Definition of philosophy
From Ancient Greek φιλοσοφία from φίλος (philos), "beloved") & σοφία (sophia), "wisdom").
philosophy (countable and uncountable; plural philosophies)
- (uncountable) (originally) The pursuit of wisdom
- (uncountable) An academic discipline that seeks truth through reasoning rather than empiricism
Philosophy is often divided into five major branches: logic, metaphysics, epistemology, ethics and aesthetics.
- (countable) A comprehensive system of belief.
- (countable) A view or outlook regarding fundamental principles underlying some domain.
a philosophy of government
a philosophy of education
- (countable) A general principle (usually moral).
- (archaic) A broader branch of (non-applied) science
- analytic philosophy
- continental philosophy
- philosophy of mind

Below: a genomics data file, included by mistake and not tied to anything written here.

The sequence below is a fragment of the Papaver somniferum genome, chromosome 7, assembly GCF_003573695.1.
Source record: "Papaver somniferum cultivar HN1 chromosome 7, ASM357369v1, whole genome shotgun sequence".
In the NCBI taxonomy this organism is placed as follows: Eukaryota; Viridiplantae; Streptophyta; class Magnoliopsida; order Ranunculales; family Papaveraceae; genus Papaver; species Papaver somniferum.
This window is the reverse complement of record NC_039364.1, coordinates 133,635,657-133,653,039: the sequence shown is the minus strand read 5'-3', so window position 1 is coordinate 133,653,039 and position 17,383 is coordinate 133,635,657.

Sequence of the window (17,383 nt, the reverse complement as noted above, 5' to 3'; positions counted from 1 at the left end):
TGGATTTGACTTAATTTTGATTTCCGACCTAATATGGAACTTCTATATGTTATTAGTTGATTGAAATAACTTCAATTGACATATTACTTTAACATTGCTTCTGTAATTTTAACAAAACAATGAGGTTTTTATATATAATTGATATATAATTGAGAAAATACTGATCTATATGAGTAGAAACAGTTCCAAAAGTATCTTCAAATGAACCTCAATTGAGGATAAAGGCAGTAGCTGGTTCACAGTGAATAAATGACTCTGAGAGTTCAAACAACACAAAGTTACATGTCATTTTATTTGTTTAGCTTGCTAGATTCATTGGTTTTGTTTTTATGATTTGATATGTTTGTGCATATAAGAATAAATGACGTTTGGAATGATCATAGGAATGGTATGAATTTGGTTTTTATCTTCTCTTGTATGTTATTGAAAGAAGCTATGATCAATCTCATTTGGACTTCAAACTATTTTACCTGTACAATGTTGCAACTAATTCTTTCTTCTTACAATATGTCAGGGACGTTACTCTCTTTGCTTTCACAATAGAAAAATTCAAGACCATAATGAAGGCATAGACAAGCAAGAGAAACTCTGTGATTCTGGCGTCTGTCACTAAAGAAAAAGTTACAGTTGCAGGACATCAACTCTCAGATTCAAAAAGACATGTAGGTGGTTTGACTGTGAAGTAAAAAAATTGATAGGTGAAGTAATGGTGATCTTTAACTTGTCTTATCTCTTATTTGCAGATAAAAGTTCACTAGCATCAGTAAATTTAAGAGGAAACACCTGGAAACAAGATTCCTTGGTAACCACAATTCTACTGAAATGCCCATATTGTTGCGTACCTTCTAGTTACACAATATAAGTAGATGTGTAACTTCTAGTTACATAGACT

- personal philosophy
Philosophy is the study of general and fundamental problems concerning matters such as existence, knowledge, values, reason, mind, and language.
There are at least two senses in which the term philosophy is used. In the more formal sense, philosophy is an intellectual endeavor or academic study focusing on the fields of metaphysics, logic, ethics, epistemology, and aesthetics. In the more informal sense, philosophy is a way of life whose focus is resolving the most basic existential questions about the human condition. Both definitions can be quite vague and can be seemingly synonymous on many levels.
Philosophy is distinguished from other ways of addressing fundamental questions (such as mysticism or mythology) by its critical, generally systematic approach and its reliance on reasoned argument. Philosophy comes from the Greek φιλοσοφία [philosophia], which literally translates to "love of wisdom".
- Wiktionary. Published under the Creative Commons Attribution/Share-Alike License.